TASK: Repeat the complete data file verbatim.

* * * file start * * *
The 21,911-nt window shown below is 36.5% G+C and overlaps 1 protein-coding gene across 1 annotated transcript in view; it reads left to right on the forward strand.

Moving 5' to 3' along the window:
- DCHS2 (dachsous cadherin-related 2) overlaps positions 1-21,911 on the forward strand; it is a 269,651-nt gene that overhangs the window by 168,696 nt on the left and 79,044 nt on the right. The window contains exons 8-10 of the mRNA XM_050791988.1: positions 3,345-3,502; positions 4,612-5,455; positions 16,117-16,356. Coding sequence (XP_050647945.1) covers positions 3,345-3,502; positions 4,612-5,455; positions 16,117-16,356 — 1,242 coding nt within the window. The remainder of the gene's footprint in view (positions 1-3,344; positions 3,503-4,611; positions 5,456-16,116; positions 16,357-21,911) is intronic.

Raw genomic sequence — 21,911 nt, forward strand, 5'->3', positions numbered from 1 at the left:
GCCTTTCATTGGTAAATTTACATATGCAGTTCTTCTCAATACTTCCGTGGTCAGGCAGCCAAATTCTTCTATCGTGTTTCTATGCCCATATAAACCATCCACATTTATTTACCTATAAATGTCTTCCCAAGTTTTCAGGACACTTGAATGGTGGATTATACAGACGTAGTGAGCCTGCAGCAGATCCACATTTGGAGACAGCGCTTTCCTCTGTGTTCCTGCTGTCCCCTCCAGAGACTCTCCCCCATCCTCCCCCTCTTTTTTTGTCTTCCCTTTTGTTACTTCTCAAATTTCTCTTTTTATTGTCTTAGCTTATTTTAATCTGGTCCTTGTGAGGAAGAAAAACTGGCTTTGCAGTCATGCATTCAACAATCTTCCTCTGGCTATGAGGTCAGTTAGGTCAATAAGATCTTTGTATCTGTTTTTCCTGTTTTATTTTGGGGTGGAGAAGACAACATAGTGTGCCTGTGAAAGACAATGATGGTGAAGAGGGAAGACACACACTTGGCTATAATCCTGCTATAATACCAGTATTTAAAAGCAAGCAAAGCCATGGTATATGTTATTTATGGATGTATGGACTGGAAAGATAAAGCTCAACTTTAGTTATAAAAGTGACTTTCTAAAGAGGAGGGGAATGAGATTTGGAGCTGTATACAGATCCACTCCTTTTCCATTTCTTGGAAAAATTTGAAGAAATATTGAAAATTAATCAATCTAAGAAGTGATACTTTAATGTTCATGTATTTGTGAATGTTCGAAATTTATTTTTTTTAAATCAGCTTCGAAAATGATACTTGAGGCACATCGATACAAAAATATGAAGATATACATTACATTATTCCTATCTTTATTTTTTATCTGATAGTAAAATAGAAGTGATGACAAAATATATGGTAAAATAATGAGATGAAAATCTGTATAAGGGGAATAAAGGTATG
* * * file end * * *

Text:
The 21,911-nt window shown below is 36.5% G+C and overlaps 1 protein-coding gene across 1 annotated transcript in view; it reads left to right on the forward strand.

Moving 5' to 3' along the window:
- DCHS2 (dachsous cadherin-related 2) overlaps positions 1-21,911 on the forward strand; it is a 269,651-nt gene that overhangs the window by 168,696 nt on the left and 79,044 nt on the right. The window contains exons 8-10 of the mRNA XM_050791988.1: positions 3,345-3,502; positions 4,612-5,455; positions 16,117-16,356. Coding sequence (XP_050647945.1) covers positions 3,345-3,502; positions 4,612-5,455; positions 16,117-16,356 — 1,242 coding nt within the window. The remainder of the gene's footprint in view (positions 1-3,344; positions 3,503-4,611; positions 5,456-16,116; positions 16,357-21,911) is intronic.

Raw genomic sequence — 21,911 nt, forward strand, 5'->3', positions numbered from 1 at the left:
GCCTTTCATTGGTAAATTTACATATGCAGTTCTTCTCAATACTTCCGTGGTCAGGCAGCCAAATTCTTCTATCGTGTTTCTATGCCCATATAAACCATCCACATTTATTTACCTATAAATGTCTTCCCAAGTTTTCAGGACACTTGAATGGTGGATTATACAGACGTAGTGAGCCTGCAGCAGATCCACATTTGGAGACAGCGCTTTCCTCTGTGTTCCTGCTGTCCCCTCCAGAGACTCTCCCCCATCCTCCCCCTCTTTTTTTGTCTTCCCTTTTGTTACTTCTCAAATTTCTCTTTTTATTGTCTTAGCTTATTTTAATCTGGTCCTTGTGAGGAAGAAAAACTGGCTTTGCAGTCATGCATTCAACAATCTTCCTCTGGCTATGAGGTCAGTTAGGTCAATAAGATCTTTGTATCTGTTTTTCCTGTTTTATTTTGGGGTGGAGAAGACAACATAGTGTGCCTGTGAAAGACAATGATGGTGAAGAGGGAAGACACACACTTGGCTATAATCCTGCTATAATACCAGTATTTAAAAGCAAGCAAAGCCATGGTATATGTTATTTATGGATGTATGGACTGGAAAGATAAAGCTCAACTTTAGTTATAAAAGTGACTTTCTAAAGAGGAGGGGAATGAGATTTGGAGCTGTATACAGATCCACTCCTTTTCCATTTCTTGGAAAAATTTGAAGAAATATTGAAAATTAATCAATCTAAGAAGTGATACTTTAATGTTCATGTATTTGTGAATGTTCGAAATTTATTTTTTTTAAATCAGCTTCGAAAATGATACTTGAGGCACATCGATACAAAAATATGAAGATATACATTACATTATTCCTATCTTTATTTTTTATCTGATAGTAAAATAGAAGTGATGACAAAATATATGGTAAAATAATGAGATGAAAATCTGTATAAGGGGAATAAAGGTATG